A brother’s innocence..

A course in Miracles says that a miracle is the shift in perception from fear to love.  Both Marianne Williamson and Gabrielle Bernstein have this as central themes in their books.

 

A friend recommended Marianne’s book to me a year ago when the Big Man had gone to live and work in London.  I was consumed with fear.  Fear that he would love his serene, independent, fun and free bachelor life more than he loved his chaotic, needy, dependent,  secure home and family life.  A fear that I had no idea what he was doing, could be doing, my imagination running wild, despite nearly 2 decades of absolute trust.

 

The book taught me so much about relationships and to calm my fearful head and heart; I practiced and focussed on turning that fear in to love.  I practiced every day filling myself up and our relationship with love, forgiveness, appreciation and I let go of judgement and fear.

 

I had underlined a sentence in the book;  ‘the spiritual path involves taking conscious responsibility for what we choose to perceive – our brother’s guilt or innocence.  We see a brother’s innocence when it is all we want to see.’

 

I chose to see the good.  Every day.   I wasn’t being gullible, or in denial, or an ignorant fool.  I consciously chose love over fear, seeing good not the bad.  And I look back at that period and despite the devastation I was feeling as I watched my Mumbo slip away, despite the anguish I felt at watching my son hurting at a new school, despite the loneliness of being a single mum during the week, I saw the good, I was grateful each day for the small things and I believe that is how it got me through some of the darkest days.

 

A year on, I am back in the dark.  But I am learning to use the same technique at the hands of Gabrielle, to choose love over fear, gratitude over scarcity. I am choosing to see hope as a conduit for miracles and I am choosing love.  By doing so, I can choose how I perceive my situation, despite the spaghetti junction of the many options and paths ahead of me.

 

Yesterday I stumbled across a Ted Talk by  Esther Perel.  She opened up a whole new perspective for me, many perspectives, in fact.

 

Do I want to focus on hurt and betrayal or the opportunity for growth and self discovery?

Do I want to see this as all about me…?  Or all about them? What it meant about me or what it meant for them?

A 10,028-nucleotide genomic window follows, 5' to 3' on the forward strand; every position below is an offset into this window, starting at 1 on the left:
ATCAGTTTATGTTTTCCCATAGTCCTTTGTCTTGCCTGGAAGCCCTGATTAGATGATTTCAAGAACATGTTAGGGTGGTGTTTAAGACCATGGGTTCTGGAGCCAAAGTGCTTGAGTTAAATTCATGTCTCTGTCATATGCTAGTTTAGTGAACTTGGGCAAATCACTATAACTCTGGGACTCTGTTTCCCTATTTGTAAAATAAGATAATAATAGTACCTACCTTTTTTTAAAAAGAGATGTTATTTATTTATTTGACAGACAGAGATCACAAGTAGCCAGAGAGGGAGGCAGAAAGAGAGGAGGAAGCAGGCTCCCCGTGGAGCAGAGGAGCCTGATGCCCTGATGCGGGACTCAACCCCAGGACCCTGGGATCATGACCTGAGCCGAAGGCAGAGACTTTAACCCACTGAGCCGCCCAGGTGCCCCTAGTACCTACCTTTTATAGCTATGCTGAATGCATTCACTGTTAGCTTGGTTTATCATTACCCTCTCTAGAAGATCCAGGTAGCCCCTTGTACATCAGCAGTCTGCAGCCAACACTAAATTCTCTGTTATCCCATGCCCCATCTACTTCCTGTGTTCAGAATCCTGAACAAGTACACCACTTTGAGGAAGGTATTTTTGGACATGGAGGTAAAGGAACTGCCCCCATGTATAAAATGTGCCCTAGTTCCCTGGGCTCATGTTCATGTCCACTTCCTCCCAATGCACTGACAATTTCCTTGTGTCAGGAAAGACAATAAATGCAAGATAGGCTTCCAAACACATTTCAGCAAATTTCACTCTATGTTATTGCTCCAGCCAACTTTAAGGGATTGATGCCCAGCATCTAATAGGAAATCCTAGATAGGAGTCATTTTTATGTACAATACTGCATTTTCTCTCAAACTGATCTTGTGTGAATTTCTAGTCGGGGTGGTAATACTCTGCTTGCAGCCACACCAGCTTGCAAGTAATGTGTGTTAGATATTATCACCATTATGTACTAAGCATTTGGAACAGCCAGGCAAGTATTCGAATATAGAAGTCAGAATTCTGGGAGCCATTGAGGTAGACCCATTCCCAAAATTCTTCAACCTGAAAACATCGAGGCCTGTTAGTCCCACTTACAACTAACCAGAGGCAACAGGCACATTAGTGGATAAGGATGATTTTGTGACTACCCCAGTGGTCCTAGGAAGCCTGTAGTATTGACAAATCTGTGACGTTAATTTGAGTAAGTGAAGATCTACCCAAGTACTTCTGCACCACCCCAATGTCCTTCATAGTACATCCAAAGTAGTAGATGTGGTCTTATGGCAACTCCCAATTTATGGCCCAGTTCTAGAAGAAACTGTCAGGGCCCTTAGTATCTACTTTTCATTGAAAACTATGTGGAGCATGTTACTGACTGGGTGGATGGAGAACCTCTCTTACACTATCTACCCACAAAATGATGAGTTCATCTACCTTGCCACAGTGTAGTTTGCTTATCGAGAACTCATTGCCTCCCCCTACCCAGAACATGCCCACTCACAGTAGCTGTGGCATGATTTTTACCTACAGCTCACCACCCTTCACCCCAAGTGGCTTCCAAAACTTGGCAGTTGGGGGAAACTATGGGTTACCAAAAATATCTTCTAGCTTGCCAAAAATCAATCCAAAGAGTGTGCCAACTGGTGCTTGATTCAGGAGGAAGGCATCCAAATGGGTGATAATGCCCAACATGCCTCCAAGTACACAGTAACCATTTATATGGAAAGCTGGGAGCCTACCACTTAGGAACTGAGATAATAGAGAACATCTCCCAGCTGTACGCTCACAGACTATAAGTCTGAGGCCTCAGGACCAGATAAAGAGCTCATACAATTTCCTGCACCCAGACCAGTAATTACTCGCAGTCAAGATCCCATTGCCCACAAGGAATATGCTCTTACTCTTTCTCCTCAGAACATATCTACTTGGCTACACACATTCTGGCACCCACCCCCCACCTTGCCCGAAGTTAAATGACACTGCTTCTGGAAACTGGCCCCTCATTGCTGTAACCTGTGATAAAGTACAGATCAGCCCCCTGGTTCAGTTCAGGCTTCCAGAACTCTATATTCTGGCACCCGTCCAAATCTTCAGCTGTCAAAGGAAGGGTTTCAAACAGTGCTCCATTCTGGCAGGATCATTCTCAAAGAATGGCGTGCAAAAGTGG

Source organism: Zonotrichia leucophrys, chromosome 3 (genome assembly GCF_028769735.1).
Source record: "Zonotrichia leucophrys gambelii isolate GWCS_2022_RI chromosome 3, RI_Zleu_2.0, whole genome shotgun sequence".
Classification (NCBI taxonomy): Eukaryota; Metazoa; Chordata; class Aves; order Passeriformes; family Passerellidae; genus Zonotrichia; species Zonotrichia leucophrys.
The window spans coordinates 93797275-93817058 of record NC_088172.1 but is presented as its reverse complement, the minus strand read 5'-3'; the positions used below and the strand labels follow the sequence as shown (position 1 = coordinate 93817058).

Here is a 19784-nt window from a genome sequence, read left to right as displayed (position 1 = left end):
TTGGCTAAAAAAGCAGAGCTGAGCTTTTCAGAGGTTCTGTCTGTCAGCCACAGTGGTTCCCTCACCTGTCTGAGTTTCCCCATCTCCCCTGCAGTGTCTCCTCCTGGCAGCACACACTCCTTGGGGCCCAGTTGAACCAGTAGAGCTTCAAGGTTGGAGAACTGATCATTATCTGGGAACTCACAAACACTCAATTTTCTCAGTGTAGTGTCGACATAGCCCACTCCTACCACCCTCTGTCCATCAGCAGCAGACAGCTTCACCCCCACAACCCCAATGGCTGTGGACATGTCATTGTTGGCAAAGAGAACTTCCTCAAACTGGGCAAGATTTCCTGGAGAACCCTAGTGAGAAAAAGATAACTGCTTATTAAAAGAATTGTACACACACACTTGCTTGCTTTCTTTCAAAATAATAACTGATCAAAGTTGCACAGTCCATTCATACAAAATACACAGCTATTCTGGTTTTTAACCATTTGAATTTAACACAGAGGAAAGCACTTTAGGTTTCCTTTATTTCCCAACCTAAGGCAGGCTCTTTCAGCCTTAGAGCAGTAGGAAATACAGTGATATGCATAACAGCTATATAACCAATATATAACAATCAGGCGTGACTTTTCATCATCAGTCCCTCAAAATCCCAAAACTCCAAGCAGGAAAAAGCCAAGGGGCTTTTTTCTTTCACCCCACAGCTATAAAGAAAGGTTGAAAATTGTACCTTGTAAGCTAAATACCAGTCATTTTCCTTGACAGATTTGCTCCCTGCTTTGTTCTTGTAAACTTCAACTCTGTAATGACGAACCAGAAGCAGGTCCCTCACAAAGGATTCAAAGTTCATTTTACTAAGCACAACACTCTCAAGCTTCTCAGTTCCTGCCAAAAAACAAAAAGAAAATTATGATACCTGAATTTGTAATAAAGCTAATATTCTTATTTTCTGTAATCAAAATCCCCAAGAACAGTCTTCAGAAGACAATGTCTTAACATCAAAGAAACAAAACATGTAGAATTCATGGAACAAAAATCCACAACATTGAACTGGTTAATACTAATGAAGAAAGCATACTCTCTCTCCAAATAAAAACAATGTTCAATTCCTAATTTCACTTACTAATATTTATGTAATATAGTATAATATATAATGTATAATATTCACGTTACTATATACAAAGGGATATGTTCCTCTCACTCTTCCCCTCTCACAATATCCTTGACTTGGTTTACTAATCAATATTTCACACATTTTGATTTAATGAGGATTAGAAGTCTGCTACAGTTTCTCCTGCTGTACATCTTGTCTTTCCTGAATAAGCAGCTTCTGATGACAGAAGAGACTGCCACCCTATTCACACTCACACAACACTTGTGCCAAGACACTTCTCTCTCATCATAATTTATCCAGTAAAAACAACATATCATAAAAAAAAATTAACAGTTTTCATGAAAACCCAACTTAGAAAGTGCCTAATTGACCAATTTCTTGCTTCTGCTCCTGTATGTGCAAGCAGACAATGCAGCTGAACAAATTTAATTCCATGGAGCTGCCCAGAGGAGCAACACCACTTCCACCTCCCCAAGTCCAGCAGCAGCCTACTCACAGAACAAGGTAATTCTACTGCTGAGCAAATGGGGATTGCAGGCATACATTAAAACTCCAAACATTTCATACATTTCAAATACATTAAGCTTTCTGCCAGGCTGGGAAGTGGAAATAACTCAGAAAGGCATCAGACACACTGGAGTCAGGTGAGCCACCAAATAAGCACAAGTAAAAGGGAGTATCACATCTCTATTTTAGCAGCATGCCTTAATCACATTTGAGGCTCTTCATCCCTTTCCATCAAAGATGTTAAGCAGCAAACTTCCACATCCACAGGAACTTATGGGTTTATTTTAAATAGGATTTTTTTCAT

Do I want to continue to fear the loss or do I want to see this as rekindling a new life, a new love?

Do I want to see this as a crisis to destroy me or a crisis to initiate transformation and bring back my power?

 

She highlights the change in the institution of marriage over the years and discusses the causes of infidelity, how they have evolved despite it being unnecessary with divorce and separation being no longer shameful.

 

To me, the most important question she asks couples torn apart, crushed by betrayal and the one that kept me awake last night,

 

‘In the west, most of us will have 2 or 3 relationships or marriages and some of us will do it with the same person.  Your first marriage is over.  Would you like to create a second one together?’

 

To answer that, my head and heart continue to differ.

 

And her earlier words ring in my ears; while divorce used to be shameful, staying together is the new shame.

 

Shame… shame because it shows weakness…. the assumption of others that there has been a retreat, a move towards comfort rather than a move forward, into the danger zone… ultimately, perceived as the ‘easy’ option.

 

Shame.

 

I recall I wrote a blog in July about shame and vulnerability following a different TED talk by Brene Brown…

 

I wrote:

 

She said she started with ‘shame’… which lead her to ‘vulnerability’.

 

For me, I have started with ‘vulnerability’ and ended up with ‘shame’…   

 

Vulnerability comes from exposure… exposing ourselves to judgement of another or others in quiet privacy or open public arenas. 

 

To exposure oneself, one’s thoughts, inner most secrets or pain takes ‘courage’. 

 

 

So I am reminded that the shame is with those who judge, who gossip rather than show genuine concern, who have opinions of others when they have no right.  The shame and the weakness lies entirely with those who revel in the glory of other’s misfortune.

 

In this scenario, the staying together bears no ‘shame’, only vulnerability on both sides and a courage stronger than any lion or lioness to face the darkness, see any spec of light within and have the strength and courage to see if that light is worth igniting, worth fighting for, for better or worse, for a second and improved time …. or facing the truth, that the light has no fuel left and needs to be extinguished for good.

 

 

 

Esther Perel:  Infidelity:

 

darkness

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